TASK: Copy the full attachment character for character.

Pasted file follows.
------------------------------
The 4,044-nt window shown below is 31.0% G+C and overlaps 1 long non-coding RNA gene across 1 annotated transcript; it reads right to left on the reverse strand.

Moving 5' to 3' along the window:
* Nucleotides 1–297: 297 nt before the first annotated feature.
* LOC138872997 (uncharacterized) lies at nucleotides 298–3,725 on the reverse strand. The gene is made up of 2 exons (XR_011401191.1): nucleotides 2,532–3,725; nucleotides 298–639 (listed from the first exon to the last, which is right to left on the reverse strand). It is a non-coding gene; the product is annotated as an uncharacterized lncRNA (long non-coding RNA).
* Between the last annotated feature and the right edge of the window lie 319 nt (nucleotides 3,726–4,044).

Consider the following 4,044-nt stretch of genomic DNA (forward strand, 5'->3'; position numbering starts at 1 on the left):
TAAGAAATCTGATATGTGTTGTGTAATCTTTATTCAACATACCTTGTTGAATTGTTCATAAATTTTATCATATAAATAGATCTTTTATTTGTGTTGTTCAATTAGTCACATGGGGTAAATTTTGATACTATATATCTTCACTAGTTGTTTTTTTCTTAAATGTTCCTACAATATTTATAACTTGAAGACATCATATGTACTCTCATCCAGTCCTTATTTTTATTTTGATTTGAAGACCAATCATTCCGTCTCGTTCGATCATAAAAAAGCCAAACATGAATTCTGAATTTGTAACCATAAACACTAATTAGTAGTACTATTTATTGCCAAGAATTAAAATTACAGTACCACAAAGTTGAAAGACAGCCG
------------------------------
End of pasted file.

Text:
The 4,044-nt window shown below is 31.0% G+C and overlaps 1 long non-coding RNA gene across 1 annotated transcript; it reads right to left on the reverse strand.

Moving 5' to 3' along the window:
* Nucleotides 1–297: 297 nt before the first annotated feature.
* LOC138872997 (uncharacterized) lies at nucleotides 298–3,725 on the reverse strand. The gene is made up of 2 exons (XR_011401191.1): nucleotides 2,532–3,725; nucleotides 298–639 (listed from the first exon to the last, which is right to left on the reverse strand). It is a non-coding gene; the product is annotated as an uncharacterized lncRNA (long non-coding RNA).
* Between the last annotated feature and the right edge of the window lie 319 nt (nucleotides 3,726–4,044).

Consider the following 4,044-nt stretch of genomic DNA (forward strand, 5'->3'; position numbering starts at 1 on the left):
TAAGAAATCTGATATGTGTTGTGTAATCTTTATTCAACATACCTTGTTGAATTGTTCATAAATTTTATCATATAAATAGATCTTTTATTTGTGTTGTTCAATTAGTCACATGGGGTAAATTTTGATACTATATATCTTCACTAGTTGTTTTTTTCTTAAATGTTCCTACAATATTTATAACTTGAAGACATCATATGTACTCTCATCCAGTCCTTATTTTTATTTTGATTTGAAGACCAATCATTCCGTCTCGTTCGATCATAAAAAAGCCAAACATGAATTCTGAATTTGTAACCATAAACACTAATTAGTAGTACTATTTATTGCCAAGAATTAAAATTACAGTACCACAAAGTTGAAAGACAGCCG